“Today’s child is bewildered when he enters the 19th century environment that still characterizes the educational establishment where information is scarce but ordered and structured by fragmented, classified patterns, subjects, and schedules.” Marshall McLuhan 1967

    If these walls could talk, what would they say?

    If students learn what they do, what are they learning sitting here?

    The information is up here. Follow…

    Of course walls and desks can’t talk… but students can.

    A Vision of Students Today
    What is it like being a student today?

    200 students made 367 edits to this document…
    and surveyed themselves…
    to bring you the following message.

    My average class size is 115.
    18% of my teachers know my name.
    I complete 49% of the readings assigned to me. Only 26% relevant to my life.
    I buy hundred dollar textbooks that I never open.
    My neighbour paid for class but never comes.
    I will read 8 books this year, 2300 web pages and 1281 Facebook profiles.
    I will write 42 pages for class this semester and over 500 pages of email.
    I get 7 hours of sleep each night!
    I spend 1 1/2 hours watching TV each night.
    I spend 3 1/2 hours a day online.
    I listen to music 2.5 hours a day.
    I spend 2 hours on my cellphone.
    Spend 3 hours in class.
    2 hours eating.
    I work 2 hours every day.
    3 hours studying.
    That’s a total of 26.5 hours per day.
    I am a multi-tasker. (I have to be.)
    I will be $20,000 in debt after graduation!
    I’m one of the lucky ones.
    Over one billion people make less than $1 a day.
    This laptop costs more than some people in the world make in a year.
    When I graduate I will probably have a job that doesn’t exist today.

    [Student displaying a pencil-based survey card.]
    Filling this out won’t help me get there or deal with… [Various students holding out cards showing different problems, e.g. Ethnic conflicts]

    I did not create the problems. But they are my problems.

    Some have suggested that technology can save us…
    Some have suggested that technology alone can save us…

    I Facebook through most of my classes.
    I bring my laptop to class, but I’m not working on class stuff.

    “The inventor of the system deserves to be ranked among the best contributors to learning and science, if not the greatest benefactors of mankind.” – Josiah F. Bumstead 1841… on the benefits of the chalkboard.

    Writing on the chalkboard… forces the teacher to move.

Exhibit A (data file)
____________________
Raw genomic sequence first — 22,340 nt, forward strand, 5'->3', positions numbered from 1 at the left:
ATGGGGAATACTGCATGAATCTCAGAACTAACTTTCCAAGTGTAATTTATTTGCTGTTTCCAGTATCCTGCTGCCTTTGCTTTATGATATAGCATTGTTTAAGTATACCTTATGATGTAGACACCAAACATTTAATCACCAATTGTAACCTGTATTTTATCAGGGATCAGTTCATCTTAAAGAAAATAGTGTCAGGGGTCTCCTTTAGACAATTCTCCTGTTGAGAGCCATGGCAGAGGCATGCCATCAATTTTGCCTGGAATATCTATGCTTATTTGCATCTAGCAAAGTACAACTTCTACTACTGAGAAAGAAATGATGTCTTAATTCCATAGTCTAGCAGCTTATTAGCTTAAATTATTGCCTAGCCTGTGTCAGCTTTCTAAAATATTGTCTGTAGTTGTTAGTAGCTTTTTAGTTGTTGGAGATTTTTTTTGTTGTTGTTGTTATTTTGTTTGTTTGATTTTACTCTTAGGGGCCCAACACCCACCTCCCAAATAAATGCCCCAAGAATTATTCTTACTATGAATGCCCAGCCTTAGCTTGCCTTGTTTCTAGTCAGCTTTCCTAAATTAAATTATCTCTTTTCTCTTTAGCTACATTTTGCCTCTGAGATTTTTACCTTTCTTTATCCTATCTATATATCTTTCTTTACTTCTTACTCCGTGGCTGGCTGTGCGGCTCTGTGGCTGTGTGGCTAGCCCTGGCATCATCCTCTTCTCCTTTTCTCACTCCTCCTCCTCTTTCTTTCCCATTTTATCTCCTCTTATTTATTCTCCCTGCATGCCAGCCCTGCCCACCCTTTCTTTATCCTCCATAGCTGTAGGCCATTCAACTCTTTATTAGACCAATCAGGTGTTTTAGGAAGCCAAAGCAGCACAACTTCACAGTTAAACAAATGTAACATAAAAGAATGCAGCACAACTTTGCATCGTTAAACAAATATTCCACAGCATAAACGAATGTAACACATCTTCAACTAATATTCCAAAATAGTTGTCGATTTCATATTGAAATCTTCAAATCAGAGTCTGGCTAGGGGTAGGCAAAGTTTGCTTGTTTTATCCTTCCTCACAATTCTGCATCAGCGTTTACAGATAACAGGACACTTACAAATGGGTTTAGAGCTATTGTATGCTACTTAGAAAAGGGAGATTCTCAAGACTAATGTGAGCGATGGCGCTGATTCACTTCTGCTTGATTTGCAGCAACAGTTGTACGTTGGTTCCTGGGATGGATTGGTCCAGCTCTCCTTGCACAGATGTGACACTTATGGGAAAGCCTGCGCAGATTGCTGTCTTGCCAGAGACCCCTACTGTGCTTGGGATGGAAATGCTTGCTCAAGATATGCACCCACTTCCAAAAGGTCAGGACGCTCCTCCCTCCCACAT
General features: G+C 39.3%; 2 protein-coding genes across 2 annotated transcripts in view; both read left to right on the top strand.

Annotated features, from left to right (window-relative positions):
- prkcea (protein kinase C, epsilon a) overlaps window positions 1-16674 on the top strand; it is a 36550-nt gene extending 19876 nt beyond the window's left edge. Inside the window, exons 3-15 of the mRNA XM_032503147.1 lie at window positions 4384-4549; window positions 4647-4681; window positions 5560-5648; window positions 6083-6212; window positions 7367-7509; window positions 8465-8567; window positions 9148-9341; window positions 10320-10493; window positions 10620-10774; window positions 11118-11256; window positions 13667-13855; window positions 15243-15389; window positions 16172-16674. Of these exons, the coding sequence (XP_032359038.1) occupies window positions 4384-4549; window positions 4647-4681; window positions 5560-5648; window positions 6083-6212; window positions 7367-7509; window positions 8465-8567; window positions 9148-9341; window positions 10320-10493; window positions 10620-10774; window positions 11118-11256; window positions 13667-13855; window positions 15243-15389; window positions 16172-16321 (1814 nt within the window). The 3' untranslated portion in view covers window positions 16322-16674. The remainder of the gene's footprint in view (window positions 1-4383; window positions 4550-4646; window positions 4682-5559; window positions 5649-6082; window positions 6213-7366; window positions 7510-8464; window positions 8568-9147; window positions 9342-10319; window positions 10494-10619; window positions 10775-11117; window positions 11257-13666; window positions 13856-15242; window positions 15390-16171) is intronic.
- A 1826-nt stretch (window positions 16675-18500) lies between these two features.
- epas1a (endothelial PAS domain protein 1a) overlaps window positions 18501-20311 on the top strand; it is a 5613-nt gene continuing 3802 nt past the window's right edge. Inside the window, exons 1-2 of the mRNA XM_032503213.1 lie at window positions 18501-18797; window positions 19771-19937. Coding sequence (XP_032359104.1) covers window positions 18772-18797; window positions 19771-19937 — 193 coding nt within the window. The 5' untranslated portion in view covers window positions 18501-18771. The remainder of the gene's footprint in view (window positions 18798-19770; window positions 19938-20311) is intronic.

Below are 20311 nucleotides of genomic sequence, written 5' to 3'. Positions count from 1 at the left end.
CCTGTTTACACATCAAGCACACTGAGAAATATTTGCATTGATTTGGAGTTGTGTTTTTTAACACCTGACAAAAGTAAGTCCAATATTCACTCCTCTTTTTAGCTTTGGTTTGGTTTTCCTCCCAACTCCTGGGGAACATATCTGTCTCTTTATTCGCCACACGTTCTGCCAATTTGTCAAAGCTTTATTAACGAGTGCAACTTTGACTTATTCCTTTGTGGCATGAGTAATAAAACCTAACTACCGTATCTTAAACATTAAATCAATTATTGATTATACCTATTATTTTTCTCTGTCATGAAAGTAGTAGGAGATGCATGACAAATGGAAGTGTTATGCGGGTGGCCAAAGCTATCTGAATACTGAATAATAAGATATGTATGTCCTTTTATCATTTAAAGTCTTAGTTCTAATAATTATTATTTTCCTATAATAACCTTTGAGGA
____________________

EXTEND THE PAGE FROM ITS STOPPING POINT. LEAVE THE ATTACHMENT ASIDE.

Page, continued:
… To be continued

    Come join the discussion at mediatedcultures.net/ksudigg

  • http://teendepressionsite.info/ Lorraine Anderson

    With the advancement of technology, students of today are indeed different from yesterday’s. While we can “go with the flow” and let them be, chances are, they’re going to abuse it. If we let them bring Ipods and laptops at school, it may be hard to regulate it considering the number of students in one class. As a trainer, I would suggest that getting students to be interested in a subject will make them better students. It’s challenging, but hey, that’s what we’re here for.

  • http://my.opera.com/techiedude1980/blog/ Scott

    I believe that media now is the most powerful tool in learning. It does not only connects students with the new technology but the technology itself will help students. Like the use of internet wherein they can do research. But strict guidance should still be enforce within the school where there is a limit for usage of such technologies.

  • http://www.squidoo.com/solarpowerforhome Matthew

    there are advantages and disadvantages with the advance technology, but this the trend now and we have to embrace it. What we need to do is to always remind them of the good values and traits that are parents taught us. it is still very important. Just dance to the beat. Excellent article.

  • http://www.squidoo.com/solarpowerforhome- Matthew

    With the addition of new technology in our daily lives, the youth or students embrace it and follow their instincts regarding getting what they want. All the parent can do is to guide them, educate, and love them.